A contractor or material supplier can offer incentives to the debtor to provide security. The seller can offer its best credit terms, lower service charges or an increased discount in exchange for a security interest. The seller can offer these incentives because the seller’s costs of doing business and risk of non-collection have been reduced. These risks are a part of the margin figured into every seller’s price. Just as you can provide your best prices and terms to your longstanding creditworthy customers, you can do the same for a marginal customer providing you with good security.
Lower costs benefit the buyer who provides security; this idea should be “sold” to the customer in this fashion. A security interest in equipment or accounts receivable will not impact the customer’s daily business as long as the terms of the credit agreement are met. The customer can still use the equipment or accounts receivable, but will be getting better prices on its material purchases month after month. This can add up to a great deal of savings with no cost to the customer.
You should continue to consider security interests throughout the life of your customer account, such as when the customer desires a higher credit limit or other accommodation. A customer is most likely to grant a security interest when the customer is in default. Most contractors are very dependent on their material suppliers to continue in business. If they cannot get materials, they cannot finish their projects—and cannot get their needed cash flow. Contractors are eternal optimists. They always believe that if they can finish the current project and obtain a new project, they will be able to “turn it around.” This is an opportunity for you to obtain security for a pre-existing debt, discussed below, even if this customer was unwilling to provide security earlier.
When a lender provides the funds to a buyer for the purchase of goods, the lender can obtain a “purchase money security interest.” In the typical heavy equipment sale, the excavating subcontractor purchasing heavy equipment needs to borrow money for the purchase. The seller of the heavy equipment, or the bank, lends money to the excavating subcontractor to purchase the equipment. The heavy equipment seller, or the bank, will “retain” a purchase money security interest. If the excavating subcontractor grants a lien on this equipment at any later time, after its purchase, the security interest will not be a purchase money security interest.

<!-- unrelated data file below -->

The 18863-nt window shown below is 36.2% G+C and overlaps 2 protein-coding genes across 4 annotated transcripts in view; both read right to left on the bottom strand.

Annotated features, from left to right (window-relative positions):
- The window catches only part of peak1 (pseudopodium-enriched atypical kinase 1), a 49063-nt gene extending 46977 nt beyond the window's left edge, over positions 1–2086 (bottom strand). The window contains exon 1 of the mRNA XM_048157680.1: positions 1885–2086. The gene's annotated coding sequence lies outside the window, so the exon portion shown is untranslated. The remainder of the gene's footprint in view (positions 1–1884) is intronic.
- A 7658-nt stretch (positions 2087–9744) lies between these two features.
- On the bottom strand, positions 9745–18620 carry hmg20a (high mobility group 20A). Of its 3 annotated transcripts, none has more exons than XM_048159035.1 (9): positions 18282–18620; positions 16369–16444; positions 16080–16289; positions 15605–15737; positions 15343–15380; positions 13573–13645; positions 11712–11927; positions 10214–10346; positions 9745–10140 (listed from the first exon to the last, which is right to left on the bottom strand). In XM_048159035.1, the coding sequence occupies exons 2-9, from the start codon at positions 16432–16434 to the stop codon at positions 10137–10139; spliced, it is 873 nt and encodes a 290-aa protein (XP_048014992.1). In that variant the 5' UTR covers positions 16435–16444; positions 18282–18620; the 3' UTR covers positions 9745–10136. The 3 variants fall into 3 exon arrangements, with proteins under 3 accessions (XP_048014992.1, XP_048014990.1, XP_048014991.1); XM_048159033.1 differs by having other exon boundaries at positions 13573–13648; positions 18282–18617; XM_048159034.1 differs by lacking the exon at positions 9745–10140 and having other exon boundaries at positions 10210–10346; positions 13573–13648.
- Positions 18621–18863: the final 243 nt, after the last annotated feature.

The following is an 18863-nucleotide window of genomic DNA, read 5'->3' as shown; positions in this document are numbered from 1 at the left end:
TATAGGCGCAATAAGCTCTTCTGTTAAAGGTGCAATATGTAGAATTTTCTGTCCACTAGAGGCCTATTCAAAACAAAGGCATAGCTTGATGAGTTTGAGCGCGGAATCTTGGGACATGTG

Any seller of goods on credit has the opportunity to request a purchase money security interest. The principle advantage of a purchase money security interest is that this interest will have a special priority over other security interests in the same property, if special rules are followed. The UCC favors a seller who lends money to make a sale, because the debtor/buyer would not have the goods if the seller had not extended credit to buy them. Therefore, the UCC gives the seller/lender first priority in the goods sold.
A purchase money security interest will work best for a seller of durable goods, which the buyer will retain for a long period of time. The heavy equipment seller is a good example. A supplier of groceries to a restaurant will not be as interested in a purchase money security interest, because the goods are quickly resold or deteriorate in value as they age. A construction materials supplier usually has this same problem. The lumber supplied to a carpentry contractor will soon be resold to the homebuilder and incorporated into the real property. The homebuilder will usually require the carpentry subcontractor to convey the lumber “free of liens” and “free of any security interest.”
For these reasons, the construction material supplier may prefer other security options, such as mechanic’s lien rights. However, it may still be possible to obtain a purchase money security interest in construction materials, which will continue as a security interest in the debtor’s proceeds of sale. The carpentry subcontractor is allowed to convey the lumber to the homebuilder free of liens. The lumber supplier, who has a purchase money security interest, now has a security interest in the cash received by the carpentry subcontractor from the homebuilder. The cash proceeds will quickly be commingled with the carpentry subcontractor’s other funds, so “tracing” can become a problem. The lumber supplier then will have to show where the money for the lumber went. The carpentry subcontractor should use the funds promptly to pay the lumber supplier, payroll and other vendors. A security interest in proceeds, therefore, may not be long lived.